James Harston Pennock, Aircraftman 1st Class in the RAF Marine Services was captured at sea off the coast of Singapore in February 1942. He spent the rest of the war in a Japanese POW camp in Palembang, Sumatra.
Whilst a prisoner he drew (alongside fellow captured artists Rex Spencer and Bill Bourke) as well as carved pipes. James and Rex would also carve the names of those that passed away in the camp onto crosses. In a letter long after the war, and in a reference to carving onto the crosses, Rex wrote the “we just couldn’t keep up with the number dying”.
Although he rarely talked about his experiences in the camp, in a brief note he wrote years later he stated that “drawing saved his sanity”. His daughter, Anita Toscani, has kindly shared some of these drawings that he created whilst a POW with us so that more people may be able to see his artwork.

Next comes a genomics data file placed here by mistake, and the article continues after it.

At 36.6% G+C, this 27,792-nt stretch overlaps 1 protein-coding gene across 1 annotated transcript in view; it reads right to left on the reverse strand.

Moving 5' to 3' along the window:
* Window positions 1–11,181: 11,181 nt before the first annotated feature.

Anita would love to find out more about her father’s story, if anyone has any resources that could help, or recognises anyone in the Jame’s drawings below, please let us know.
All drawings by James Harston Pennock and kindly used with the permission of Anita Toscani.
2 thoughts on “The Artwork of James Harston Pennock”
Anita, thank you very much for allowing RFHG to share your father’s artwork. The faces are compelling, each telling it’s own story. I would like to be in touch with you to discuss his, as well as other artwork I’ve come across from captivity in Sumatra.
Regarding the Palembang Artwork by William Avery Bourke, many years ago his son, Bill helped me with my research into my dad’s time in the same camps, he told me he had appeared on a program call “Tour of Duty” filmed in Aukland New Zealand, sadly Bill passed a few years ago.
This program is available on YouTube at :-
Bill is on around the 45 min mark showing some of his father’s work.